Lies, damned lies and running a business

So often confidence is a euphemism for ‘convincing fibber’

Tesco
©John Connor Press Associates

The big gaps on Tesco’s board

General business skills are not nearly enough

Don’t be sidetracked in board meetings

Keep the numbers down to a handful if possible and impose a two-hour limit

A Big Mac, Coke and side order of decline

Younger customers are less tolerant of dominance by a few large businesses

Thrill of searching for the right site

Finding the perfect spots for retail operations is a favourite task

Founders never had it so good – or so bad

I have never known such contrasting business conditions

Second home is my first choice of reward

Rising wealth has created demand to own a place in the sun, snow or countryside

Contenders for patron saint of start-ups

The greatest advocates for the entrepreneurial life from the humanities and social sciences

When the time comes to fire the founder

As a company grows, its very success often exposes the founder’s lack of managerial skills

Failure is fine but don’t avoid the truth

Winning, not losing, victory not defeat – anything else is an unwelcome outcome

A science lesson that stuck with me

What we learn as children in the classroom can play an unexpected role in adult life

Wolf Hall shows a fixer fit for a king

The second-in-command is an important role but under appreciated

Happiness is following your own way

It may be that by nature the self-employed tend to be optimists

Cults become a perversion of commerce

Rather than sell products that people choose to buy, it can be easier to bamboozle the vulnerable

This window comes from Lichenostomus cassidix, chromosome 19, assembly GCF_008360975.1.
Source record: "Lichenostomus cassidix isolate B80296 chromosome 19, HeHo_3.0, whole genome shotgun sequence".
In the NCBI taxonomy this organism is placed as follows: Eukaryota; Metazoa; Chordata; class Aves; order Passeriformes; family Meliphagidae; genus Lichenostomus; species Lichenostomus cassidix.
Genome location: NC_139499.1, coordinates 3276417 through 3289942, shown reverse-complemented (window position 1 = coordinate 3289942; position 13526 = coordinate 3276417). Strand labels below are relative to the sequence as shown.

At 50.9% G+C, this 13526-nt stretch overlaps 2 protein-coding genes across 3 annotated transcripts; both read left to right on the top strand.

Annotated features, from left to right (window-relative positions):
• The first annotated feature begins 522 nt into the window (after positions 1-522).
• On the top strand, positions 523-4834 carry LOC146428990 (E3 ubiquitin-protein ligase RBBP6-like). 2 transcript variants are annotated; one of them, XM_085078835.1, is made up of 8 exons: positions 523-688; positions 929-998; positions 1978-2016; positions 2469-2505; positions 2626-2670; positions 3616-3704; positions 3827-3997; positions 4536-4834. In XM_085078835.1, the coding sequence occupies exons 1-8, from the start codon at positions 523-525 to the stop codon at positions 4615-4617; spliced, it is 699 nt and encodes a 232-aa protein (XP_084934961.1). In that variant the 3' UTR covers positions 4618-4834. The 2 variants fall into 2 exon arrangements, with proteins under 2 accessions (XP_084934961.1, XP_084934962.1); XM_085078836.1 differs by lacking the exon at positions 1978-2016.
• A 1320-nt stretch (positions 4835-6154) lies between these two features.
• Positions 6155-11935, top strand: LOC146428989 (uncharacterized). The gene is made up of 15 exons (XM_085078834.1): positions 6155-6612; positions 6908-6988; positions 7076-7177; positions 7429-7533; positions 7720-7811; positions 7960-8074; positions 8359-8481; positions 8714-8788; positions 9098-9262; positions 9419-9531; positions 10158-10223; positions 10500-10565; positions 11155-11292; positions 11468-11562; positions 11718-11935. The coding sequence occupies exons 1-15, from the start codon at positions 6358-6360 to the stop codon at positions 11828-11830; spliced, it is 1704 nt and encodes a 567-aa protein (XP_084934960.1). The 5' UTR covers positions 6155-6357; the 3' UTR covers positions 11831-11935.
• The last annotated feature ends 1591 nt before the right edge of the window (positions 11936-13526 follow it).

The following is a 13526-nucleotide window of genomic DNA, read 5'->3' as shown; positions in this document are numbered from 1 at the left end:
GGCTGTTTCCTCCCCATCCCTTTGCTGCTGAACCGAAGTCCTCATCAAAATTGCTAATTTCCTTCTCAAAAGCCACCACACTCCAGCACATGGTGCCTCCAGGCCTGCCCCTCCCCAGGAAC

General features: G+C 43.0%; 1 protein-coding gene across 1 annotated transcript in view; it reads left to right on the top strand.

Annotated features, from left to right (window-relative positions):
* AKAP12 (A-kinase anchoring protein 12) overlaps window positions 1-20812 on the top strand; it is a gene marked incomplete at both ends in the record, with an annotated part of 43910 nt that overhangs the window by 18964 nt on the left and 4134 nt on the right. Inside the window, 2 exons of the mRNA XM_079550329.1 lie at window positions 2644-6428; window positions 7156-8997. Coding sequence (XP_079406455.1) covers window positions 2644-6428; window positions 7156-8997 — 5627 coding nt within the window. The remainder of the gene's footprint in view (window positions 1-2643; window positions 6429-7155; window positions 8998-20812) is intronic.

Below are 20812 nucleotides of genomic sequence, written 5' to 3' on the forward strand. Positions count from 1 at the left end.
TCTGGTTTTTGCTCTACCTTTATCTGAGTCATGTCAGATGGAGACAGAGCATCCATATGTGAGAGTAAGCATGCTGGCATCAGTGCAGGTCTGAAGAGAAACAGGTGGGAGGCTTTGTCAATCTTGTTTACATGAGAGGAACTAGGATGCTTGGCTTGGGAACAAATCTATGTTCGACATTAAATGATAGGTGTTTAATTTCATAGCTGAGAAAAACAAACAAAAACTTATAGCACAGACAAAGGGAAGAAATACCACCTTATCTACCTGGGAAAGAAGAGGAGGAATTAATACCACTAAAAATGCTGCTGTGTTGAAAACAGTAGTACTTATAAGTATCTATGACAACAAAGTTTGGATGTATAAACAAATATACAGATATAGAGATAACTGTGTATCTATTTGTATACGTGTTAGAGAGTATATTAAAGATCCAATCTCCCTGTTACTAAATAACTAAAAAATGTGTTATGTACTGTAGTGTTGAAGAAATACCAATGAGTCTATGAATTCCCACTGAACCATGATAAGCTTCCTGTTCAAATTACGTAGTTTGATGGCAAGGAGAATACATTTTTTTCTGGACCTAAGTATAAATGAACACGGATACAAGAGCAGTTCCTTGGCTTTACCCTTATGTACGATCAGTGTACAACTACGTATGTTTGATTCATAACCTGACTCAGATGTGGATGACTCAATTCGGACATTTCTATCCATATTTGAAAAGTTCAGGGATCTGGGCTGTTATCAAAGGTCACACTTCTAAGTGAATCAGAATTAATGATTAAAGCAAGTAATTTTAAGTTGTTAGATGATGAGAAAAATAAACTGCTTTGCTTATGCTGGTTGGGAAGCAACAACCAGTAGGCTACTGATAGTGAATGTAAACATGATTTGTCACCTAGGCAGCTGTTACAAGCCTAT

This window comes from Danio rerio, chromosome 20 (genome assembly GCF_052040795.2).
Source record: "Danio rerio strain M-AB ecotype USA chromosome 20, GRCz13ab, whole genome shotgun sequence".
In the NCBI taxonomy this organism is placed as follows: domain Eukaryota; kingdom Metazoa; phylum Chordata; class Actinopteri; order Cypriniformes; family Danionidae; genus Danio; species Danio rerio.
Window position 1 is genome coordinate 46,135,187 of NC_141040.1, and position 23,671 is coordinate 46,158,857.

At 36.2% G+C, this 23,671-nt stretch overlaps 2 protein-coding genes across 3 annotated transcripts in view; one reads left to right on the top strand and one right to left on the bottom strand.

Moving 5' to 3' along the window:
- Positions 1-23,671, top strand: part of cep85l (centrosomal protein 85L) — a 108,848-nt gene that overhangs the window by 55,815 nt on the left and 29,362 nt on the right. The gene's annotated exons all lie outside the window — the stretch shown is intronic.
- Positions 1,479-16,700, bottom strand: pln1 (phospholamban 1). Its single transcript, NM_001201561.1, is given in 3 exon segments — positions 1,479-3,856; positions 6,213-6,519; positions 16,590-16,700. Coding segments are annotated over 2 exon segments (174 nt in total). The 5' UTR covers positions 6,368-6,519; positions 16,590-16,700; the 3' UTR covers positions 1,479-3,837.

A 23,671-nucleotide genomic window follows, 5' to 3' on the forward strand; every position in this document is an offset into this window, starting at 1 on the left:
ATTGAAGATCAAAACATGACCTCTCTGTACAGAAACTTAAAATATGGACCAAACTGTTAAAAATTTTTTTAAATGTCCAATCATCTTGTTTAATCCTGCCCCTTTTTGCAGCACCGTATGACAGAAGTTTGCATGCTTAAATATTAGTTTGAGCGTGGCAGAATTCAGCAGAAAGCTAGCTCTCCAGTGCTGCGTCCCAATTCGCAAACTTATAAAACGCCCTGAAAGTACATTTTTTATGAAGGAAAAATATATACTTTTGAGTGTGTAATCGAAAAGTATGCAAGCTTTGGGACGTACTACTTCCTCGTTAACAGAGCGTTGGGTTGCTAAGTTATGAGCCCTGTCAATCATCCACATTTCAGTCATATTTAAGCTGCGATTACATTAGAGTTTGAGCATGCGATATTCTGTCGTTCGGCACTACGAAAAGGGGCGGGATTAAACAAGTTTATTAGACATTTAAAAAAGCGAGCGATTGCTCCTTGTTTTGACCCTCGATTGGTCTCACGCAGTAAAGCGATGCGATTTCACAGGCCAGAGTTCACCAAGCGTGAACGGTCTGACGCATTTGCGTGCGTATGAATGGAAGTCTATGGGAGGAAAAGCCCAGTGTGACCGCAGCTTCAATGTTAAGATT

Flood of cash needs to irrigate business

Open the dam gates to release the money that is needed for investment and innovation

Should business people go to university?

Aspiring tycoons should not necessarily study financial subjects

Dangers of rules that put safety first

Perhaps regulations, forms and inspectors all make life safer and happier. But I doubt it

Conscience and the business of addiction

It is easier to make money from people who have psychochemical dependency on a product

My response to the fad of meditation

Better self-discipline and high energy than empty self-indulgent hokum

An IPO roadshow, viewed from inside

Floating a company costs a fortune, but this is necessary in order to list on a reputable exchange

ABOUT LUKE

Luke JohnsonLuke Johnson runs Risk Capital Partners, a private equity firm, and is chairman of the Centre for Entrepreneurs and The Institute of Cancer Research. He is the author of 'Start It Up: Why Running Your Own Business is Easier Than You Think' (Penguin)

He is an owner and chairman of Neilson Active Holidays, Patisserie Valerie and Gail’s. Previously he chaired PizzaExpress, and is the former chairman of Channel 4 Television Corporation.

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